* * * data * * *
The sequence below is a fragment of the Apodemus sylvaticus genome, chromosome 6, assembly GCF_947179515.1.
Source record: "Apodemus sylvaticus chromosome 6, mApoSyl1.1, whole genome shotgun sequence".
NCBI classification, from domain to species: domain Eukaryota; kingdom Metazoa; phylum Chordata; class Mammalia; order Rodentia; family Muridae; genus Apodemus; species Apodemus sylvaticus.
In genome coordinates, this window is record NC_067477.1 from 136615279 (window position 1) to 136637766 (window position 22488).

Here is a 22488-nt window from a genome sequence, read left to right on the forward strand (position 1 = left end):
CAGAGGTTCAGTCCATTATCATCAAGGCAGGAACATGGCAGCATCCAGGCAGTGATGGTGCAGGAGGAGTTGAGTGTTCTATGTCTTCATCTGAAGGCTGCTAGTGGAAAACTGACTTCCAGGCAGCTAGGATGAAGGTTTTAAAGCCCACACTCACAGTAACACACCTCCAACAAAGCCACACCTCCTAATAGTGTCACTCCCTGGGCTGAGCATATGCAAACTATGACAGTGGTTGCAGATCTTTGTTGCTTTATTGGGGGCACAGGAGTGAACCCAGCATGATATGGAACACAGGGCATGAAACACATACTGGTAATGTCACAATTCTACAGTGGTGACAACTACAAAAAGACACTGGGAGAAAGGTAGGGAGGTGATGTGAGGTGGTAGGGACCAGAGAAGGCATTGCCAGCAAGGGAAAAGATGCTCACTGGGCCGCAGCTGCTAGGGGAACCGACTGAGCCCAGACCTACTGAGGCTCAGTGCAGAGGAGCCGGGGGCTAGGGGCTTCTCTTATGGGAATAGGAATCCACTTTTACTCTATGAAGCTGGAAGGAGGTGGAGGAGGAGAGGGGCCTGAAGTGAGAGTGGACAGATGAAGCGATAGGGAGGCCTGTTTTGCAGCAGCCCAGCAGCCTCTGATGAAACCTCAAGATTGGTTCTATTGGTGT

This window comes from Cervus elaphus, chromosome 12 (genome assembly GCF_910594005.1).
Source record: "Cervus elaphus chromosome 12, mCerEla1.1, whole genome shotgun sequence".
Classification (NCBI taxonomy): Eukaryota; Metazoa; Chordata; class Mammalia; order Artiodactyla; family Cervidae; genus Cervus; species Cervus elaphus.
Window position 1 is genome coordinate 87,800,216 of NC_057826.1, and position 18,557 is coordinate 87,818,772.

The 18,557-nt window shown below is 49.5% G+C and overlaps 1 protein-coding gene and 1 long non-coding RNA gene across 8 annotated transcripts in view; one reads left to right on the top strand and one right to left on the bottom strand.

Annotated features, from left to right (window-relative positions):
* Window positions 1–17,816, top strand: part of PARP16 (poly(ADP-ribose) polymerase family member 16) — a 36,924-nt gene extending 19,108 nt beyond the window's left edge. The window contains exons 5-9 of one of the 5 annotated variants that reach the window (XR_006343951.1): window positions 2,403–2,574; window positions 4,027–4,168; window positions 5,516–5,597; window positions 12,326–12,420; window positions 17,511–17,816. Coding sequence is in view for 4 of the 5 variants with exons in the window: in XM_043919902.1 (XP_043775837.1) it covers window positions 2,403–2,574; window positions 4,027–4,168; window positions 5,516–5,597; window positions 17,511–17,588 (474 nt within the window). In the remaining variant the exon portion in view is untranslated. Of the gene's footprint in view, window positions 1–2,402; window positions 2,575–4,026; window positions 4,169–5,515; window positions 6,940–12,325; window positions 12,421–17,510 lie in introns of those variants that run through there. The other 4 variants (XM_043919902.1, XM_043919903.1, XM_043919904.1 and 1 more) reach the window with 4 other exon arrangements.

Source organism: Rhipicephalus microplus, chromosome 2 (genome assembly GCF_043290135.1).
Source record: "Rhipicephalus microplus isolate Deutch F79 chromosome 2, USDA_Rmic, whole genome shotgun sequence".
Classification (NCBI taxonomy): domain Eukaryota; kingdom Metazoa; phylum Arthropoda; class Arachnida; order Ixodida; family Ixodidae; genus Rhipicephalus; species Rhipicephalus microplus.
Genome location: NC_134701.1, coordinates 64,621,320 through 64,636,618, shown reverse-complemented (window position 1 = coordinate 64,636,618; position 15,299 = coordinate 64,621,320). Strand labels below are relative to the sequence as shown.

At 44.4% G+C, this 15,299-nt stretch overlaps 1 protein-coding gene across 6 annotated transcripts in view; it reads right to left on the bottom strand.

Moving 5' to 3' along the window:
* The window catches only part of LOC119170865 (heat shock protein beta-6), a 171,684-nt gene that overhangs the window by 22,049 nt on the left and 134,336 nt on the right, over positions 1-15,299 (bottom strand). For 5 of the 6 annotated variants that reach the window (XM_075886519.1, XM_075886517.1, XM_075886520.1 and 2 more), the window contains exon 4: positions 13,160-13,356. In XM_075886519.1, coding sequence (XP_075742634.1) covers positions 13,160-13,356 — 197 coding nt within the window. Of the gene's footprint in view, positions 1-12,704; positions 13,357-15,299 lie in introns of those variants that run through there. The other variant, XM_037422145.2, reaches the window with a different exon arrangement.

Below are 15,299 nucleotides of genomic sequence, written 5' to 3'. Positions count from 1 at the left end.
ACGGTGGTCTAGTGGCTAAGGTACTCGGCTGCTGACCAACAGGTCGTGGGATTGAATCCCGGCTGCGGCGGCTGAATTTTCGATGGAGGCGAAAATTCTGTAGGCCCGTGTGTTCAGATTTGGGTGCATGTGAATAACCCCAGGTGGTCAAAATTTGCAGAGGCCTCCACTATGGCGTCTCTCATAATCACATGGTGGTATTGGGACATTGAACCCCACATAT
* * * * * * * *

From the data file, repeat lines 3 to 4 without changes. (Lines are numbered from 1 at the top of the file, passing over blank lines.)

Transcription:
NCBI classification, from domain to species: domain Eukaryota; kingdom Metazoa; phylum Chordata; class Mammalia; order Rodentia; family Muridae; genus Apodemus; species Apodemus sylvaticus.
In genome coordinates, this window is record NC_067477.1 from 136615279 (window position 1) to 136637766 (window position 22488).